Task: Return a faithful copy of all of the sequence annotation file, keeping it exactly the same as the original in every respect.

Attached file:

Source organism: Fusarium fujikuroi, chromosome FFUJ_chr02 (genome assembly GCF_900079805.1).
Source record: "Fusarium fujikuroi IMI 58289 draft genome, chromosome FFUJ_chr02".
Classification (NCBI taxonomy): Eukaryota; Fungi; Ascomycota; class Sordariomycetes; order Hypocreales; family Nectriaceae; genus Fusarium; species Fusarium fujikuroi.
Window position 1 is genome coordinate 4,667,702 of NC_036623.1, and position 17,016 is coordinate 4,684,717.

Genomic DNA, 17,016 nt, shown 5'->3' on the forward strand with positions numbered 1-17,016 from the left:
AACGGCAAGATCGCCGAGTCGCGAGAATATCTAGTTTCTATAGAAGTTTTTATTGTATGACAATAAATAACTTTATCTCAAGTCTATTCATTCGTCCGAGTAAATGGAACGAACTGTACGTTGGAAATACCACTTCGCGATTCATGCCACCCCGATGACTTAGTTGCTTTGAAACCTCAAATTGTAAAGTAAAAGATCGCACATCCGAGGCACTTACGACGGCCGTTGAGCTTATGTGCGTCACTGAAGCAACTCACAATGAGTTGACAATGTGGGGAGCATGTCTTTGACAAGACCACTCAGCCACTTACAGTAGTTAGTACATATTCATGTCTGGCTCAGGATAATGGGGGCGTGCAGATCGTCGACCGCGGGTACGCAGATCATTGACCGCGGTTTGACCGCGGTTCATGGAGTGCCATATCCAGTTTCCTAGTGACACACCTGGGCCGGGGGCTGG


Source organism: Fusarium fujikuroi, chromosome FFUJ_chr02 (genome assembly GCF_900079805.1).
Source record: "Fusarium fujikuroi IMI 58289 draft genome, chromosome FFUJ_chr02".
Classification (NCBI taxonomy): Eukaryota; Fungi; Ascomycota; class Sordariomycetes; order Hypocreales; family Nectriaceae; genus Fusarium; species Fusarium fujikuroi.
Window position 1 is genome coordinate 4,667,702 of NC_036623.1, and position 17,016 is coordinate 4,684,717.

Genomic DNA, 17,016 nt, shown 5'->3' on the forward strand with positions numbered 1-17,016 from the left:
AACGGCAAGATCGCCGAGTCGCGAGAATATCTAGTTTCTATAGAAGTTTTTATTGTATGACAATAAATAACTTTATCTCAAGTCTATTCATTCGTCCGAGTAAATGGAACGAACTGTACGTTGGAAATACCACTTCGCGATTCATGCCACCCCGATGACTTAGTTGCTTTGAAACCTCAAATTGTAAAGTAAAAGATCGCACATCCGAGGCACTTACGACGGCCGTTGAGCTTATGTGCGTCACTGAAGCAACTCACAATGAGTTGACAATGTGGGGAGCATGTCTTTGACAAGACCACTCAGCCACTTACAGTAGTTAGTACATATTCATGTCTGGCTCAGGATAATGGGGGCGTGCAGATCGTCGACCGCGGGTACGCAGATCATTGACCGCGGTTTGACCGCGGTTCATGGAGTGCCATATCCAGTTTCCTAGTGACACACCTGGGCCGGGGGCTGG